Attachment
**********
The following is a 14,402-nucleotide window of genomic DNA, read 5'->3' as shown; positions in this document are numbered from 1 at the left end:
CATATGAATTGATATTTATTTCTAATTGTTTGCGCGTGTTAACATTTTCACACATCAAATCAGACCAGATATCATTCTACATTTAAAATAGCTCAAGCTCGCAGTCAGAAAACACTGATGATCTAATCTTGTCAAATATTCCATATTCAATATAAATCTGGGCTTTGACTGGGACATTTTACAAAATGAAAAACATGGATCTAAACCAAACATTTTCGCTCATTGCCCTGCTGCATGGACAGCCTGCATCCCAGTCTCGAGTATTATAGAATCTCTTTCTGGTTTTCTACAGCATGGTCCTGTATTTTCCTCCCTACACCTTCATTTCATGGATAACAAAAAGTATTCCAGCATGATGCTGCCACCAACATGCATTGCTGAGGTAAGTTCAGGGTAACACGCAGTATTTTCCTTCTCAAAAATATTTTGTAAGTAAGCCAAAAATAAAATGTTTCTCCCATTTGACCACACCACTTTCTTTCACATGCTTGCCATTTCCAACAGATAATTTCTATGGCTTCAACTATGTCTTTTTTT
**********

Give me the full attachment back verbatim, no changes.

The following is a 14,402-nucleotide window of genomic DNA, read 5'->3' as shown; positions in this document are numbered from 1 at the left end:
CATATGAATTGATATTTATTTCTAATTGTTTGCGCGTGTTAACATTTTCACACATCAAATCAGACCAGATATCATTCTACATTTAAAATAGCTCAAGCTCGCAGTCAGAAAACACTGATGATCTAATCTTGTCAAATATTCCATATTCAATATAAATCTGGGCTTTGACTGGGACATTTTACAAAATGAAAAACATGGATCTAAACCAAACATTTTCGCTCATTGCCCTGCTGCATGGACAGCCTGCATCCCAGTCTCGAGTATTATAGAATCTCTTTCTGGTTTTCTACAGCATGGTCCTGTATTTTCCTCCCTACACCTTCATTTCATGGATAACAAAAAGTATTCCAGCATGATGCTGCCACCAACATGCATTGCTGAGGTAAGTTCAGGGTAACACGCAGTATTTTCCTTCTCAAAAATATTTTGTAAGTAAGCCAAAAATAAAATGTTTCTCCCATTTGACCACACCACTTTCTTTCACATGCTTGCCATTTCCAACAGATAATTTCTATGGCTTCAACTATGTCTTTTTTT